Once again, Hollywood hopes that a suspenseful horror film might just be the kick in the pants needed at the box office. This week, a poorly-reviewed Sixth Sense-esque thriller, a second project about a First Daughter, and a romzomcom debuted in theaters. Only one looks as though it will have any sort of significant impact.
Friday Box Office Analysis
By Kim Hollis
September 25, 2004
Julianne Moore's The Forgotten managed a strong-for-September $8 million on Friday. Adult-skewing horror/suspense films such as this one tend to have surprisingly strong hold over the course of their debut weekends. For examples, look to stuff such as Stigmata, Stir of Echoes, and The Ring, which also share a commonality of release date time frame. Basically, it's a sure bet to release a movie of this genre in late-September to mid-October. The Forgotten has a great chance at a 3.0 Friday-to-Sunday multiplier, which would give it $24 million for the weekend and lead it to be one of the top five September openings in history.
Since I adore Michael Keaton, I'm disappointed to see that this film couldn't do just a little bit better. It suffered from a number of ailments. To begin with, it was the second "first daughter" project to hit theaters in the course of nine months, and the first one didn't do particularly well. Additionally, Katie Holmes and Marc Blucas just really aren't big-name draws at all. Pile a bunch of awful reviews on top and you've got the makings of a disaster. First Daughter managed $1.4 million on Friday - a million less than Chasing Liberty, Mandy Moore's first daughter film that was released in January. That film managed a paltry 2.5 three-day multiplier, which also looks about right for First Daughter. Give it $3.5 for the weekend and hopefully a longer shelf life once it hits DVD.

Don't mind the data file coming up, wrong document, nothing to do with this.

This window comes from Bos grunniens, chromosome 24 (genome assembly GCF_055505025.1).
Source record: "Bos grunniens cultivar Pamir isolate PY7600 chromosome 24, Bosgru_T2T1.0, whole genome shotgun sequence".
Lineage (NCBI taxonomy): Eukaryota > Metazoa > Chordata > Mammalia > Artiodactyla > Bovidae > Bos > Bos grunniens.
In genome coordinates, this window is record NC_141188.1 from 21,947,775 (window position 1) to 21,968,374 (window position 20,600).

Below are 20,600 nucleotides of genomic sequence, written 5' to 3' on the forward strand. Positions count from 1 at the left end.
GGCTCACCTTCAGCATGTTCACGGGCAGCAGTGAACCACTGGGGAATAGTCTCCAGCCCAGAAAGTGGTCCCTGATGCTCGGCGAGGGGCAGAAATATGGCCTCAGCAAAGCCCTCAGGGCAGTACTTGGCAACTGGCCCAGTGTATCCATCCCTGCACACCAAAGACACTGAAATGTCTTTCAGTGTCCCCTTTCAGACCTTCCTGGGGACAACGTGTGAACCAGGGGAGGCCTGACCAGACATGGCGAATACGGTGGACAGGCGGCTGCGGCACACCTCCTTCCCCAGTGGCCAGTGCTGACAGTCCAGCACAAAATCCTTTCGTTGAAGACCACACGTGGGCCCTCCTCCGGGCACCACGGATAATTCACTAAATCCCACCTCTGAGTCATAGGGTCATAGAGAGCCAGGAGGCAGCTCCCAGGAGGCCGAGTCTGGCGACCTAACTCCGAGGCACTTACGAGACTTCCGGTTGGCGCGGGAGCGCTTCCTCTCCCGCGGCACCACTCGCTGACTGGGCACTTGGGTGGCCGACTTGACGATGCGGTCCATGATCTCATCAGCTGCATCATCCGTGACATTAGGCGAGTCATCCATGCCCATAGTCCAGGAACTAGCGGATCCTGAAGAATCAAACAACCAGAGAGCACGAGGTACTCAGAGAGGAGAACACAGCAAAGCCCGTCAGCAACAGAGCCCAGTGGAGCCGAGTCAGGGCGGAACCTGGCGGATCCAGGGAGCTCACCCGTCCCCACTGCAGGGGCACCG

Shaun of the Dead
Sadly, this fantastic film from Simon Pegg and Edgar Wright, the creators of British sitcom Spaced, doesn't even make an appearance on Friday's charts. Chances are, the film simply looks too British for a mainstream American audience. Additionally, the leads are completely unknown here in North America. Nonetheless, as an ardent fan both of their television series and this film, I recommend it wholeheartedly.
As Reagen Sulewski predicted in his weekend forecast yesterday, Sky Captain and the World of Tomorrow did indeed experience heavy fanboy rush on its opening day. The film dropped 59% from its opening Friday, and will surely go down as a huge disappointment for Paramount in a year of huge disappointments for the studio in general. Look for the film to make about $7.2 million in its second weekend.
Mr. 3000 fell about 45% from last Friday, and should wind up with about $5.2 million for the full three-day weekend. Wimbledon, which one would have thought would have significantly better legs, dropped 55%. That should even out a bit by the time Sunday estimates come in, but it's still looking a larger than normal depreciation for a romantic comedy. It should take in about $3.6 million for Friday-to-Sunday.